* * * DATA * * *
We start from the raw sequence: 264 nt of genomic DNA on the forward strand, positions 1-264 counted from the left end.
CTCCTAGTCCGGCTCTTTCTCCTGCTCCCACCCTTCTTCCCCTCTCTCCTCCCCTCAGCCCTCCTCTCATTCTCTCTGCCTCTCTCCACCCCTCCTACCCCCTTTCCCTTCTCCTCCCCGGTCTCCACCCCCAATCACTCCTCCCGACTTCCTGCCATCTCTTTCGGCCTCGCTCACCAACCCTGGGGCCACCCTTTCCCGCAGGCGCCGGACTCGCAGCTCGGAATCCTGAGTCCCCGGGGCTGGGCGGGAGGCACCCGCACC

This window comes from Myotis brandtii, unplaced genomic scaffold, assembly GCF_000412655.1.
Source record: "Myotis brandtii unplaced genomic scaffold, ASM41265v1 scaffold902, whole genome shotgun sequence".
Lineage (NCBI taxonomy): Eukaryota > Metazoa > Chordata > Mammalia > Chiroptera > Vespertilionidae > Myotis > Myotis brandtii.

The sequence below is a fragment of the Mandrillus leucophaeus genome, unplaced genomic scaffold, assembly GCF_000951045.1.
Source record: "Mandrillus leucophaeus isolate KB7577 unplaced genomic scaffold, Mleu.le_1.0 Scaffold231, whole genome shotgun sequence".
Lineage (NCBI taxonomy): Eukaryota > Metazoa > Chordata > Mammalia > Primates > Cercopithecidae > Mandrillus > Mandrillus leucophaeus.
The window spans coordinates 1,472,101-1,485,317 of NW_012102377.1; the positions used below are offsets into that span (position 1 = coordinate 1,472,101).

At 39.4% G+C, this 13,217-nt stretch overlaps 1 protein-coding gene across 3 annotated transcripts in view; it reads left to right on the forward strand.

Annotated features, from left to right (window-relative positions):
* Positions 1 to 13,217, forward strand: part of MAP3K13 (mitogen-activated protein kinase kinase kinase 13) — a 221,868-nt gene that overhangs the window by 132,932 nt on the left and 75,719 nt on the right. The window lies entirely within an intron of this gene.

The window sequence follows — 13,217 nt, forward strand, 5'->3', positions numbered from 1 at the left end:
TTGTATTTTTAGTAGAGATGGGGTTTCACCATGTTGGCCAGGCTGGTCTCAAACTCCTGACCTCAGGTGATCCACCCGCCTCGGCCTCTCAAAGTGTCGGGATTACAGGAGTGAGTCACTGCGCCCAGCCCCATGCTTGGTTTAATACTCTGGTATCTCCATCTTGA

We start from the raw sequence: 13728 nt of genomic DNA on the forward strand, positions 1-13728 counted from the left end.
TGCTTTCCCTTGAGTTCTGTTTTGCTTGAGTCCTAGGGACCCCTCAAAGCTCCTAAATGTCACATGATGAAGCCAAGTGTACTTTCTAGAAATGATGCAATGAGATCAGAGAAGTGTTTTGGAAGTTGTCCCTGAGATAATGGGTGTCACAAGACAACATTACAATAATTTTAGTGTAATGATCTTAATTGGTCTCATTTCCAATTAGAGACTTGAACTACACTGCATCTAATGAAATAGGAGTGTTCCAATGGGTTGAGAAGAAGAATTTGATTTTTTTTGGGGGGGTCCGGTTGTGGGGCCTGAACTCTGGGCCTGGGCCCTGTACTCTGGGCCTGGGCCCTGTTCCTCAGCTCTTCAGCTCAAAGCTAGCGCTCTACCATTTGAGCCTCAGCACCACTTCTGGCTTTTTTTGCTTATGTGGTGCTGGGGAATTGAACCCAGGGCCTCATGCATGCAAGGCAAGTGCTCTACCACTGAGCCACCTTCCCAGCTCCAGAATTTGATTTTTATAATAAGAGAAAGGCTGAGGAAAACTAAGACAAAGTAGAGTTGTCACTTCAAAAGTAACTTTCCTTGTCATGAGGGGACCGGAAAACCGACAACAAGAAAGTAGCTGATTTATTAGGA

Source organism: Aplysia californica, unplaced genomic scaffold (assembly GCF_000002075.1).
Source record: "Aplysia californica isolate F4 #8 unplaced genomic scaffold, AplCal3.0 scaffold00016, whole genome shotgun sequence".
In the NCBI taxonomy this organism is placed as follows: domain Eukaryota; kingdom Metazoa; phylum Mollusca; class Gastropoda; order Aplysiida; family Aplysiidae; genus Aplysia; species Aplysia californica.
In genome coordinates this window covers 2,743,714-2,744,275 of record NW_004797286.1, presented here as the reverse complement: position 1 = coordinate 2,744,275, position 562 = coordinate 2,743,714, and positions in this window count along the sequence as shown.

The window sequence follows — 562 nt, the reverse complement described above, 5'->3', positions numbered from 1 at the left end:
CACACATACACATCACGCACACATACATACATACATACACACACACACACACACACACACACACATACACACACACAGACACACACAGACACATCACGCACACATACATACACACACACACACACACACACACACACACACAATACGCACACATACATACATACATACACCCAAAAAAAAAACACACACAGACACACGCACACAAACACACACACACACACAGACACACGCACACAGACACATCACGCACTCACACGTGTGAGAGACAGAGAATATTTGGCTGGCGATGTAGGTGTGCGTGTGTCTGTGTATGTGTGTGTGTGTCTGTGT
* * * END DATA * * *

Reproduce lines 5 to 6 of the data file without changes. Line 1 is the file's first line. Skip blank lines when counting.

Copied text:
Lineage (NCBI taxonomy): Eukaryota > Metazoa > Chordata > Mammalia > Chiroptera > Vespertilionidae > Myotis > Myotis brandtii.

The sequence below is a fragment of the Mandrillus leucophaeus genome, unplaced genomic scaffold, assembly GCF_000951045.1.